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Volkswagen Golf SV vs Golf Estate: practical family cars compared

May 05, 2015 by

Estate or MPV (multi-purpose vehicle)? It’s a common question – and one you’ve likely asked yourself if you’re hunting for a new family car. With adults, kids and pets to think about, either is often a better choice than regular hatchback.

Volkswagen plays in both markets, leading the pack with the Golf Estate and and Golf SV. The former adds a larger boot to the regular Golf, while the latter majors on cabin space.

The question is, which option makes the most sense? Here’s where we’ll find out…


Beauty is subjective, but we’re convinced the Golf estate wins this round hands down. The regular Golf hatchback is inoffensively handsome, and the Estate offers the same crisp lines and smart proportions on a body stretched by 31cm.

The SV looks like someone’s taken a regular Golf and inflated it. It’s by no means ugly – and that taller body has its benefits, which we’ll come to – but it isn’t a car that you’ll lust after. Nonetheless, minor details like the headlamp units and door mirrors single out the Golf SV out as a high quality product.


If you’ve driven a regular Golf you’ll feel right at home in the estate: the two look identical from the driving seat.

That’s no bad thing, because the Golf’s cabin is well-screwed together and features an assortment of plastics which all feel expensive and soft to the touch. Cabin space is almost exactly what you’d find in the hatchback, too, so four adults will fit themselves inside with no problems.

The place where that longer body is of most benefit is the boot. At 605 litres, it’s one of the largest of its type, and benefits from a wide door and low loading lip.

Boot space is a strong point of the Golf SV, too. It’s slightly smaller – 590-litres – but the rear bench moves, either to improve rear leg room or aid in carrying larger items. It can also recline, so it’s easy for those in the back to get comfortable.

At this point we’re willing to forgive it some it its styling compromises. Being both taller and wider than the estate, there’s plenty of space inside – more, even, than its closest rival, the Ford C-Max. The higher seating position might aid in fitting rear child seats, which secure using one of two Isofix mounting points in both the SV and the Estate.

The SV also benefits from one or two extra storage spaces, which are the perfect spots for kids to hide old crisp packets that then go unnoticed for months.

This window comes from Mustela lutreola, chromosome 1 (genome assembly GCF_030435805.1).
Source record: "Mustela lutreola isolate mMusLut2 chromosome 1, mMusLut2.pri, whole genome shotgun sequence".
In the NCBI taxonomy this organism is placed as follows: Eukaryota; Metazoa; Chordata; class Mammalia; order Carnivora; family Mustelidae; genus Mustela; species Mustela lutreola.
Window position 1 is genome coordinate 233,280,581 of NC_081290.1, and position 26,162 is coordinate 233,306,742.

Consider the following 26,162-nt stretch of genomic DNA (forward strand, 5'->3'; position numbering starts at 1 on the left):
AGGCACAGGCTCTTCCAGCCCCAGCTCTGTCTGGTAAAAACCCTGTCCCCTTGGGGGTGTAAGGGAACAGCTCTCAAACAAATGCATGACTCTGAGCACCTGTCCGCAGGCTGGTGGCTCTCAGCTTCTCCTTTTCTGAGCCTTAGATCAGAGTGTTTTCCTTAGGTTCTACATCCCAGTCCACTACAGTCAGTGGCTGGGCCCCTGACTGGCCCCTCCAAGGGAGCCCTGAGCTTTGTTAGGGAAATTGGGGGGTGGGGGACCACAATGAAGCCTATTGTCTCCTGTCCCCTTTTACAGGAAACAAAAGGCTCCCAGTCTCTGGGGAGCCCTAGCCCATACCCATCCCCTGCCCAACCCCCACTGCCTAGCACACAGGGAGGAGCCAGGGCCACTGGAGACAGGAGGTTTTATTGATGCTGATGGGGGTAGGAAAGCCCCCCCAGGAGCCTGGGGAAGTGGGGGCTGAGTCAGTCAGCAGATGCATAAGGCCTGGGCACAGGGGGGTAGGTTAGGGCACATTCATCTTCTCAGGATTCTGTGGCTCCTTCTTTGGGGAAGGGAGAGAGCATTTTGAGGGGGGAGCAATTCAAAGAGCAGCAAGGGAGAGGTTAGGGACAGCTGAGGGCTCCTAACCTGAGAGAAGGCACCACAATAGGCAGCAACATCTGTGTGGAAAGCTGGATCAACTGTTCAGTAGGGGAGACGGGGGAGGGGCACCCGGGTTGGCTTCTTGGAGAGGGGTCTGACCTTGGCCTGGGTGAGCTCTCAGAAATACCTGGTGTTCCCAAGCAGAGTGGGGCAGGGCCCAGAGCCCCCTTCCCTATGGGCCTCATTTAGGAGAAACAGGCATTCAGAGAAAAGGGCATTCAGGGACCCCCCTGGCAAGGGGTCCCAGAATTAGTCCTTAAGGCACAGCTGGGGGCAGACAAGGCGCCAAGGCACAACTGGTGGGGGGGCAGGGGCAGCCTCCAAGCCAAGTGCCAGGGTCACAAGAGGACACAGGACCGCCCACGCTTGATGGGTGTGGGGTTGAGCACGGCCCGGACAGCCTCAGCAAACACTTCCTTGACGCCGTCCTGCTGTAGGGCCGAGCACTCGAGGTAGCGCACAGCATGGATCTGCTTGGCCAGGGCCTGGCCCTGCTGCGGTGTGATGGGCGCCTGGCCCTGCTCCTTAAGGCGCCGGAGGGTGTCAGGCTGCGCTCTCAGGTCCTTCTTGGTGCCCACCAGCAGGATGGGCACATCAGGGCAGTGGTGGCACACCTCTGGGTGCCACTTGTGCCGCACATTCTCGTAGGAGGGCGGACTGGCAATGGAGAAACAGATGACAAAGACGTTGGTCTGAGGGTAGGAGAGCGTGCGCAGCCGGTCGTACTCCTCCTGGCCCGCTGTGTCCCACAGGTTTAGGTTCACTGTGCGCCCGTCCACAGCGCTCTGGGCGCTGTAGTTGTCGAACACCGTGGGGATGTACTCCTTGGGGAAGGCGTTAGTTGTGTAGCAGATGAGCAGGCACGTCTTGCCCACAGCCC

Many of the same engines are found in both the Estate and the SV. Each kicks off with an 85hp 1.2-litre turbo petrol, and features variants of a 1.4 turbo petrol and 1.6 and 2.0-litre diesels.

The stars of each range are the 110hp 1.6-litre diesel and a 1.4-litre turbo. Expect great performance and 70mpg-plus fuel economy from the former; the latter is a smooth, refined, economical choice.

Each SV weighs around 30 kilos more than the equivalent estate, so performance and economy are slightly blunted – but not enough that it should put you off.

If you’re after a performance model, there’s only one way to go. The most powerful version of the SV ‘only’ produces 150hp, but opt for the Golf Estate and it opens up the excellent GTD and stonking Golf R variants.

The GTD is powered by a 184hp 2.0-litre turbo diesel, which goes from standing to 62mph in 7.9 seconds. The Golf R makes use of 300hp and four-wheel drive to cover the same sprint in only 5.1 seconds.

Both cars make a strong case for being the best all-rounders that money can buy with their blend of performance, quality and space


Both cars share common underpinnings (as do the Skoda Octavia and Audi TT Roadster), so the driving experience is similar.

Testers believe that the SV feels almost as agile as a regular Golf hatchback. The slight weight penalty and raised centre of gravity are said to only make themselves felt when engaging in the sort of hooliganism for which practical family cars aren’t designed. Aside from the slightly warmed-over GT model, the ride is comfortable, while wind and road noise are well-suppressed. The same is true of the Estate.

It’s worth noting that although it’s taller and wider, the SV is about 22cm shorter than the Estate, so you may find it easier to park in tight spaces.

Value for money

Equipment levels are the same at each level within the range – even down to the design of the alloy wheels – but you’ll pay a £1,105 premium for the Golf SV’s extra space.

The SV’s insurance is also higher than the Estate by a group or two for each model. Nonetheless, both are very safe, achieving the maximum five-star rating in Euro NCAP crash tests.


Given that the pair are so similar to drive, you have to ask how the SV justifies the extra price over the Estate. There’s the sliding rear bench and the extra passenger and storage space, but that’s about it. If you can justify the extra money for those one or two perks, then the Golf SV would make for a safe, spacious and sensible family car.

However, the Estate will do almost everything the SV can – some of it slightly better – all while costing less in the first place. So, perhaps not surprisingly, it’s the estate that we’d go for.

What next?

Head over to our car configurator to see how much carwow’s network of approved Volkswagen dealers could save you on a Golf SV or a Golf Estate. For more options, head over to our car deals page to see our latest discounts.